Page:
Ukraine war: debate about arms deliveries continues - Scholz criticizes

Chancellor Olaf Scholz has criticized the debate over the delivery of fighter jets to Ukraine.

Ukraine war: debate about arms deliveries continues - Scholz criticizes

Chancellor Olaf Scholz has criticized the debate over the delivery of fighter jets to Ukraine. "It is idiosyncratic that this debate is being held. Some people have to ask themselves: why are they asking the question when it is about helping the Ukrainians," said Scholz yesterday evening (local time) at a press conference in Santiago de Chile. A serious debate is now necessary and not "an outbidding competition (...), in which perhaps domestic political motives are in the foreground instead of supporting Ukraine".

In an issue as important as arms deliveries, it must be about the matter and rational considerations, emphasized Scholz. He recalled that shortly after the war began, he and US President Joe Biden ruled out no-fly zones because that would have led to a conflict between Russia and NATO. "Such nonsensical requests" as the deployment of ground troops were also rejected. "Everything has really been said about this, including me," emphasized Scholz.

USA does not generally exclude delivery

The discussion last year about a no-fly zone over Ukraine was about the fact that this could only be enforced if NATO provided its own fighter jets. Scholz and Biden rejected that. However, the current discussion is about making combat aircraft available to Ukraine, which would then be flown by Ukrainian pilots.

Ukraine is demanding fighter jets, and the United States has not fundamentally ruled out a delivery. The SPD chairwoman Saskia Esken did not fundamentally rule out the delivery of combat aircraft yesterday in the ARD.

Scholz said a few days ago in the Bundestag on the debate about further arms deliveries to Ukraine: "I made it clear very early on that it was not about combat aircraft and I'm doing that here too." When no-fly zones were discussed shortly after the beginning of the war, he and Biden said: "We will not do that. And nothing has changed in this attitude and nothing will change."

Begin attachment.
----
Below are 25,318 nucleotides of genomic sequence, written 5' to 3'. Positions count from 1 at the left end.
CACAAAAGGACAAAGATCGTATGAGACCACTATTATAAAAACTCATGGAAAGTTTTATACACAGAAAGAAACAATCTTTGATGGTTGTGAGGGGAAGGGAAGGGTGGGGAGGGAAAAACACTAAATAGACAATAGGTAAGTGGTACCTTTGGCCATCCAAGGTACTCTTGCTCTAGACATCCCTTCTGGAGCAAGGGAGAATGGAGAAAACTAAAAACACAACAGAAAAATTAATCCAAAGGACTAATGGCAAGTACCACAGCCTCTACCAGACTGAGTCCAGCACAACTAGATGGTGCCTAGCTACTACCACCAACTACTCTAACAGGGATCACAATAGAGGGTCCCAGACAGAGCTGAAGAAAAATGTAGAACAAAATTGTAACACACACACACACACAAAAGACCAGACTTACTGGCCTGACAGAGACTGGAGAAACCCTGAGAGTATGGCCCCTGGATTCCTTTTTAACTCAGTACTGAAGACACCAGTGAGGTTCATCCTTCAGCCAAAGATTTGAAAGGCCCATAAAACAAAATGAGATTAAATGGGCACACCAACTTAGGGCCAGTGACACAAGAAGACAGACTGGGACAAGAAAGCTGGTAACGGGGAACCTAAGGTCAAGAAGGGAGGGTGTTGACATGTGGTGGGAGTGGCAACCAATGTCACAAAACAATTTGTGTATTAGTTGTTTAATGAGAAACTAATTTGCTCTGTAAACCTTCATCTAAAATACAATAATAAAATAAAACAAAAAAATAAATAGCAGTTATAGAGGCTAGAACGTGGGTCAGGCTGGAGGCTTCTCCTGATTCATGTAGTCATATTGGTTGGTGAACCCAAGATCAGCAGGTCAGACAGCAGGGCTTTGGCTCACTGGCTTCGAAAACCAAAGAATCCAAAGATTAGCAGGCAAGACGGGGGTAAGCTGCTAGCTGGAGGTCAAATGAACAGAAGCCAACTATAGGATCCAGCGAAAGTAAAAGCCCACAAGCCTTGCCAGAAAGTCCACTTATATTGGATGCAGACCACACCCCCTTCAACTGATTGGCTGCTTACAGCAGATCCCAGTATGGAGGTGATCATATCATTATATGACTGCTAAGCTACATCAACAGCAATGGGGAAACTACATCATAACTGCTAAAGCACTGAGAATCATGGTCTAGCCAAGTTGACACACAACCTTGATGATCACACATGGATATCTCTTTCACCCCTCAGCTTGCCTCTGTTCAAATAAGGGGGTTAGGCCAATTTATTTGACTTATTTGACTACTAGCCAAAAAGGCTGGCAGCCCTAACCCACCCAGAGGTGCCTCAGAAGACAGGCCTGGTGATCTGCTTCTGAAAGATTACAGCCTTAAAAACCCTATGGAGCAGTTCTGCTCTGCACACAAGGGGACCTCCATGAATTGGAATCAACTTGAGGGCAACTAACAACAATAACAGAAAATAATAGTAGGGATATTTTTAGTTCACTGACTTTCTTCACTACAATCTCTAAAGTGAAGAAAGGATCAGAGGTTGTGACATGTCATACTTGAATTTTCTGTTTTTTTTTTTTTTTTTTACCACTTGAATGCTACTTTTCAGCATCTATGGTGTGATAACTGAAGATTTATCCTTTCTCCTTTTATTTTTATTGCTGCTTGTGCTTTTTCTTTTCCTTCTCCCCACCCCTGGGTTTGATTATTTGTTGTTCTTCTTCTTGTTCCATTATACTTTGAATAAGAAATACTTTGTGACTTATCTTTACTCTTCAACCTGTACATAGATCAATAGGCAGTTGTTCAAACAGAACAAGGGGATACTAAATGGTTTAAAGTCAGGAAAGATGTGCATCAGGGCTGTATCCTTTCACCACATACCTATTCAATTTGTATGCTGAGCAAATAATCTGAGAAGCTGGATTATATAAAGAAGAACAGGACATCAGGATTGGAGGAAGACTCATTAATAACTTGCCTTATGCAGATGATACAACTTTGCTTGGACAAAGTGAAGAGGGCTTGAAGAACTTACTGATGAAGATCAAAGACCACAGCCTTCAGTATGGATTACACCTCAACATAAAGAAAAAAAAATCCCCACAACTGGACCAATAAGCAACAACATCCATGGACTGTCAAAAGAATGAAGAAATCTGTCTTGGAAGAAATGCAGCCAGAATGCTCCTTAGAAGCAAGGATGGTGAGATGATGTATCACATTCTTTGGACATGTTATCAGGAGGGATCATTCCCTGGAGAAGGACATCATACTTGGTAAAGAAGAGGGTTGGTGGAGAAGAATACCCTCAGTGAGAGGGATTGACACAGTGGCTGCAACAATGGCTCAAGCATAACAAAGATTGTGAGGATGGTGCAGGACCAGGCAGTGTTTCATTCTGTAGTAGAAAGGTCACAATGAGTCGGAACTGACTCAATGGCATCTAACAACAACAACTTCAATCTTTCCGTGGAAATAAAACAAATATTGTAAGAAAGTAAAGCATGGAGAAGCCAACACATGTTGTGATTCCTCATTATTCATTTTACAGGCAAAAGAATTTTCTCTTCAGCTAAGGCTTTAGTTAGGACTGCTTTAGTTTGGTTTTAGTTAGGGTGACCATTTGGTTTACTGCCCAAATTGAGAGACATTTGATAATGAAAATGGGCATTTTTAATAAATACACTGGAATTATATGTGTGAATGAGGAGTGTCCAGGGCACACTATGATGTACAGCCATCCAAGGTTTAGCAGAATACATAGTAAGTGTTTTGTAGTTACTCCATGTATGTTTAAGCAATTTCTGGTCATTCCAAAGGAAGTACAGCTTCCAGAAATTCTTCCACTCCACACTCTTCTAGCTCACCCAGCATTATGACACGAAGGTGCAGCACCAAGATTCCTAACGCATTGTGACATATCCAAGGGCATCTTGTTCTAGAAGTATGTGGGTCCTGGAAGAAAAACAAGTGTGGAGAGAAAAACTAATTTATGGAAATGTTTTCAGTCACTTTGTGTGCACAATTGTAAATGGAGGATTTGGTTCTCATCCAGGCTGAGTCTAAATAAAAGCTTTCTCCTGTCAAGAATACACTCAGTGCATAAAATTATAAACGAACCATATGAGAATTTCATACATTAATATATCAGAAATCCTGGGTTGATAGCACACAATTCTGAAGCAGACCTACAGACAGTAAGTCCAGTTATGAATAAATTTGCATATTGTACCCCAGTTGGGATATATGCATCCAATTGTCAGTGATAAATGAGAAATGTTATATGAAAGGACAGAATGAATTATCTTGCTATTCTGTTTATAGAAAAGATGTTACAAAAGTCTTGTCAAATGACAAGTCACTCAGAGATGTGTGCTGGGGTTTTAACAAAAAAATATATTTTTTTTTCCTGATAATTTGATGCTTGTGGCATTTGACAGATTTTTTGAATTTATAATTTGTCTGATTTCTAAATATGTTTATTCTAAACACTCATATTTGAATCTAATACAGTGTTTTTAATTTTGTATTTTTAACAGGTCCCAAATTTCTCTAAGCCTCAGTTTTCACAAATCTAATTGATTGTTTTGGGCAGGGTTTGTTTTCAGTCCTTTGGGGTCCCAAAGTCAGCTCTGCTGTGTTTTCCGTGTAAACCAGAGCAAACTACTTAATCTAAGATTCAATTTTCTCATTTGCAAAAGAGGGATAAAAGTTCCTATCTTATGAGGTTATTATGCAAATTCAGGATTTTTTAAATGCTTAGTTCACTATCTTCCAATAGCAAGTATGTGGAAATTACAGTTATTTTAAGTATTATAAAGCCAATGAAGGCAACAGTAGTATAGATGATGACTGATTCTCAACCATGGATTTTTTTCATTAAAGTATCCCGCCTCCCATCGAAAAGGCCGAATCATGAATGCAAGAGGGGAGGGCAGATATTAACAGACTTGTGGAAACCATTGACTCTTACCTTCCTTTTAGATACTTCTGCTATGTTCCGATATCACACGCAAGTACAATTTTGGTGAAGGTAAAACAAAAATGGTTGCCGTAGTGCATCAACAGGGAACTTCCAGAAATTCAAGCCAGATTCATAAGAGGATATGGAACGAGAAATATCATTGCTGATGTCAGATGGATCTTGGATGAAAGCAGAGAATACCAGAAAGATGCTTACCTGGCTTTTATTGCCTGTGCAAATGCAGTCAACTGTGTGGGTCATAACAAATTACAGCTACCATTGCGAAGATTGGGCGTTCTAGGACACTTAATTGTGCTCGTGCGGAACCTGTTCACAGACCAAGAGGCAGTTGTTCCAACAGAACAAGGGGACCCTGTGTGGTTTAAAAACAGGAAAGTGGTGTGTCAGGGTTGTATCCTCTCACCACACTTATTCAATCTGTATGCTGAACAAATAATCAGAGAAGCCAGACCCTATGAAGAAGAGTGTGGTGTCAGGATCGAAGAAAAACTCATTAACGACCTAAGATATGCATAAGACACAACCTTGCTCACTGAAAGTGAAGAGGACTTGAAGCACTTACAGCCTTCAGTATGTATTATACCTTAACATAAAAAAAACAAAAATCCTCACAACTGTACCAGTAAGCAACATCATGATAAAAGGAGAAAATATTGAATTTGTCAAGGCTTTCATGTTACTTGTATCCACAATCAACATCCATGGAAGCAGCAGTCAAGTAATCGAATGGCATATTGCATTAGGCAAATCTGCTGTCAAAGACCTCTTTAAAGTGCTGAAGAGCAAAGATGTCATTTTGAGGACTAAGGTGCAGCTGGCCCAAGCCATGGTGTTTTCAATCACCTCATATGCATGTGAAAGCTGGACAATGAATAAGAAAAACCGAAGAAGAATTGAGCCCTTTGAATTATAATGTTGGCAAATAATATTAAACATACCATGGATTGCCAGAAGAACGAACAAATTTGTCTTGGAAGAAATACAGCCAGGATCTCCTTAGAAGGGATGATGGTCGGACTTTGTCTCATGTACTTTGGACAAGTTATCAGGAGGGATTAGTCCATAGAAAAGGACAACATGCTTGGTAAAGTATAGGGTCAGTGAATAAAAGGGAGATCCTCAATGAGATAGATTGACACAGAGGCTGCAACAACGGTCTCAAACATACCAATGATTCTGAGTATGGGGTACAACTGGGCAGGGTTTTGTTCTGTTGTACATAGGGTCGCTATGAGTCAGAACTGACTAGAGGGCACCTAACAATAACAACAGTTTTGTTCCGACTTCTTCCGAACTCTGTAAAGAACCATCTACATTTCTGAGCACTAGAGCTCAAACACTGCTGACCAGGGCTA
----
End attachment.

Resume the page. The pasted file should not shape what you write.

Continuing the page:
Heusgen: Scholz too hesitant in battle tank debate

Meanwhile, the head of the Munich Security Conference, Christoph Heusgen, advocates the delivery of fighter jets to Ukraine to defend itself against Russia. In the ARD program "Europamagazin" Heusgen said yesterday: "I believe that the delivery of fighter jets is adequate to better protect Ukraine against Russian attacks."

Elsewhere, Heusgen accused the Chancellor of having upset the USA with his behavior in the battle tank debate. The US government would have expected Germany to take the lead with the Leopards - but the Chancellor did not accept it. "The chancellor certainly didn't make any friends in Washington," Heusgen told the "Rheinische Post" and the "General-Anzeiger". The federal government wants to deliver Leopard 2 tanks to Ukraine and also allow allies to do so. Critics denounce that this decision was made too hesitantly.

"The United States has delivered ten times as many arms to Ukraine as Germany. I don't know where we Europeans would be in supporting Ukraine without the Americans, or where the Russians would be now," Heusgen continued. Therefore, he can understand if the American side is upset about it.

Question about Germany's role in Europe

In terms of security policy, Europe must stand on its own two feet. "But Europe and Germany must do more for this, above all because the leading NATO power, the USA, is orienting itself more towards the Indo-Pacific region," said the head of the Munich Security Conference. In the foreseeable future, however, Europe will continue to be dependent on the USA as a protecting power.

Heusgen emphasized that Germany, as the economically strongest country in Europe, had to play a leading role - including militarily. "But that's exactly what we don't see right now. Leadership can't mean always being the last to do what's necessary - see battle tanks". Germany falls short of its possibilities and expectations.